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America's finest steam railroads

Great heritage lines in the USA

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The six best steam train rides in the USA


   
 

For more general information about trains in the USA, see: Taking the train

 There are over 100 heritage railroads in the USA offering steam train rides, so picking the best among them might seem like a difficult choice. In the event, it isn't, as most herritage railroads that run steam locomotives do so only on limited services, or just at weekends, or on special occasions.
    There are actually less than a dozen heritage railroad lines in the USA that offer steam services every day (in season) or on all services, so choosing the best among these is not so hard.
    And the winner is.... has to be.... can only be... one of two railroads in the American West that were once part of the same narrow-gauge (3 ft.) system, but are now 156 miles apart by road.  Of the two, we go for...

1. The Cumbres and Toltec Railroad

   Location: Colorado / New Mexico. Length: 64 miles.
This has to be one of the world's great surviving steam experiences. Compared to other US steam railroads, we place it first in terms of length, scenery and authenticity.
    Sixty-four miles (103 km) in length, the narrow gauge (3-foot) line, built in 1880, has never really stopped operating. It was originally part of the San Juan extension of the Denver & Rio Grande Railroad, which survived until late 1968. Very quickly it was bought, on account of its historic and tourist interest, by the states of New Mexico and Colarado, and is now a publicly owned National Historic Landmark.
    The railroad operates two trains a day from April to October, one in each direction, between the small towns of Antonito, Colorado, and Chama, New Mexico. The journey from end to end takes six and a half hours, with the trains crossing midway at the station in Osier. Visitors who take the whole route can return by bus in the late afternoon. The alternative is to take the trip as far as Osier, then return to the departure point.
    The section from Antonito to Osier is the most interesting; the line sets off across barren sagebrush desert, before beginning its climb into the hills. Before long it is in forest country,  emerging from the trees high up on the steep side of the Toltec gorge on the Rio Los Piños river, before reaching a grassy mountain plateau with the station of Osier, in the middle of nowhere.
    Passengers continuing on to the end of the line at Chama, or those coming from Chama, will cross the Cumbres Pass, elevation 10,022 ft (3,055 m),  in the San Juan Mountains... the highest point for a normal adhesion railroad (i.e. not rack-and-pinion) in the USA. In winter the pass can get blocked by snow, and the C&T still operates historic rotary snowplows to clear the tracks.    Website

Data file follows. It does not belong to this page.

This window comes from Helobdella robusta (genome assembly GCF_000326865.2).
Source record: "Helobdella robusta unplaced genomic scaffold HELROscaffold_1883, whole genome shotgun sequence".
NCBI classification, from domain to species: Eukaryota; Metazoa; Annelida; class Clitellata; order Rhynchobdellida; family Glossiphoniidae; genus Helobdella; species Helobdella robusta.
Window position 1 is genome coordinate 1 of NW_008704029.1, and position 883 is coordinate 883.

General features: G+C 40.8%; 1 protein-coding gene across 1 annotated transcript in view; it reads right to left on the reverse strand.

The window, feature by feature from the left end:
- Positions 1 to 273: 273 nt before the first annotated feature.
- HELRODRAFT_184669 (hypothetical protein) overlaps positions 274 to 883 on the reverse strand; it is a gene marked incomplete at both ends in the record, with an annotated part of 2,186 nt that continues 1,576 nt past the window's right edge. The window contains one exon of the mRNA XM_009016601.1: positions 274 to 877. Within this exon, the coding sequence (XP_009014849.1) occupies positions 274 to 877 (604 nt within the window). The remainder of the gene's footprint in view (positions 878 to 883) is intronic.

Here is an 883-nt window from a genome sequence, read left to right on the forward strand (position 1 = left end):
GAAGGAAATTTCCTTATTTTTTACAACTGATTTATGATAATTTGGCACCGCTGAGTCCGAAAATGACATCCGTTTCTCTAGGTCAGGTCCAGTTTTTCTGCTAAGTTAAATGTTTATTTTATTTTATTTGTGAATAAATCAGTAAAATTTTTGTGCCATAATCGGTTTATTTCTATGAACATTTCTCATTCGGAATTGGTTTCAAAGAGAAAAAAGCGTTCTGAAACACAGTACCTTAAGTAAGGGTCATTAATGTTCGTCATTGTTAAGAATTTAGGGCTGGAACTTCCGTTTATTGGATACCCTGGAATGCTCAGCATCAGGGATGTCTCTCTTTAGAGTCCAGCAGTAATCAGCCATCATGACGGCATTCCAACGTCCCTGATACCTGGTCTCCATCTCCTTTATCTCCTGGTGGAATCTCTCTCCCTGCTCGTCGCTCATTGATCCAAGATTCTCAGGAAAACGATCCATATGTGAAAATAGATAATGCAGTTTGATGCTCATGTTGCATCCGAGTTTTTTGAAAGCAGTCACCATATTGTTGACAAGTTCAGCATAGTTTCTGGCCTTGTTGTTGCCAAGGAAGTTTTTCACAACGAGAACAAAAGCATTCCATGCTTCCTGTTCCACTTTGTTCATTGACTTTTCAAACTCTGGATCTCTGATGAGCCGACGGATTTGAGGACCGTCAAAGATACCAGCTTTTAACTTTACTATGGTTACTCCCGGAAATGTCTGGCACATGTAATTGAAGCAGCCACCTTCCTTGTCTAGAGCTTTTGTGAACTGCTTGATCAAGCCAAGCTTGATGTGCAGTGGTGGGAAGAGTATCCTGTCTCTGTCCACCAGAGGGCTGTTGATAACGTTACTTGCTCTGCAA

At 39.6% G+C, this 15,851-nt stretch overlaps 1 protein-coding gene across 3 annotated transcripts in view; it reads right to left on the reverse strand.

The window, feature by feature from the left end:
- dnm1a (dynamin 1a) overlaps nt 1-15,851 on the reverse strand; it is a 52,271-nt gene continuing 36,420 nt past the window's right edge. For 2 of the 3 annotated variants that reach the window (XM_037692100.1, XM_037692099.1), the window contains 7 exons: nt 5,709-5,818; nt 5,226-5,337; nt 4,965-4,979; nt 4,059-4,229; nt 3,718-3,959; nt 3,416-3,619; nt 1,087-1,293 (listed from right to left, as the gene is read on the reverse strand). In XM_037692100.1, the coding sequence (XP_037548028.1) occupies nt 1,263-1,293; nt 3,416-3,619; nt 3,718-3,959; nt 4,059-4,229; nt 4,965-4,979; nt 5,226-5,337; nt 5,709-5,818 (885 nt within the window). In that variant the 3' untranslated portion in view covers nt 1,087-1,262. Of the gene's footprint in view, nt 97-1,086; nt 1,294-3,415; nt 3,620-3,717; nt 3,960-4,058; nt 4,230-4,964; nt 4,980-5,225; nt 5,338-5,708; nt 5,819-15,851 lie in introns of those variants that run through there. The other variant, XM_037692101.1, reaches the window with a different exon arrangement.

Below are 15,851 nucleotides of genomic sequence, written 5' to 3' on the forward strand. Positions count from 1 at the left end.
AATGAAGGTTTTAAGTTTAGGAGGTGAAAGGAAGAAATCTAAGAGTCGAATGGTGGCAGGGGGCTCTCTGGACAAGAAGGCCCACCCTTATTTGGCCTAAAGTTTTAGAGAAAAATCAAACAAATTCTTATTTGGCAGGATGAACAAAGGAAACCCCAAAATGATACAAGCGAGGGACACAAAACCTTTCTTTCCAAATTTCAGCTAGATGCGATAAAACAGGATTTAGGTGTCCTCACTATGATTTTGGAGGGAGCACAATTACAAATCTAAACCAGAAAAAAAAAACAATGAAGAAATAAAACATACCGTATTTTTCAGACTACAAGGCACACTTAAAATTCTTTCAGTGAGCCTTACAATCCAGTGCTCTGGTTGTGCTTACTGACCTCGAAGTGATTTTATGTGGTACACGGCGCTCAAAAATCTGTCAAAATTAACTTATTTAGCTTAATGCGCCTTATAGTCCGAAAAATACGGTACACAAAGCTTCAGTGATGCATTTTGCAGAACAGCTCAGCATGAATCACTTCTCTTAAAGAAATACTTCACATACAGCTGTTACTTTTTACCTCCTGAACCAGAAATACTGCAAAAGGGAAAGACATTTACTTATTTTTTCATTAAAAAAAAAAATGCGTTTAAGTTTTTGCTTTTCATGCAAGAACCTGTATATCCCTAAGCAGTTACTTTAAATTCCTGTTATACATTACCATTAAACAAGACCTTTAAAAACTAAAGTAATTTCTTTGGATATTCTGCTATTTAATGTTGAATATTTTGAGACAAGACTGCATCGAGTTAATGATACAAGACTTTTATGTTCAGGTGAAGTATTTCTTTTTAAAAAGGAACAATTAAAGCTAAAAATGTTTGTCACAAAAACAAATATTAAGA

2. The Durango and Silverton

Durango & Silverton
   Location: Colorado. Length: 45 miles.
Located in the Colorado mountains, and now run by a private company, the Durango and Silverton was once the historic end of the line section of the San Juan extension of the Denver & Rio Grande Railroad. With a length of 45 miles... long by most heritage railroad standards, it is nevertheless shorter than the Cumbres and Toltec.. The history of the two railroads is fairly similar - apart from the fact that the Durango and Silverton is more commerically oriented, and busier, with up to three departures each day.
    All services begin at Durango in the morning, returning in the afternoon – and the sight at the Durango locomotive depot early in the moring, with three or four  locomotives getting up steam, is a sight from another age.... or used to be. However following a serious forest fire in 2018 attributed to sparks from a locomotive, the company is converting its coal burning locomotives to oil burners.... still steam locomotives, but without the sparks, and faster to start up.
    The route out of Durango follows the Animas river, starting out along the floor of the valley, before beginning the long ascent to Silverton, passing over trestle bridges and along the side of a rocky river gorge before reaching the historic old mining town of Silverton, where the train line runs into the middle of the town, a location that seems to have stepped out of a Wild West movie.  Website
   

3. The Cass scenic railroad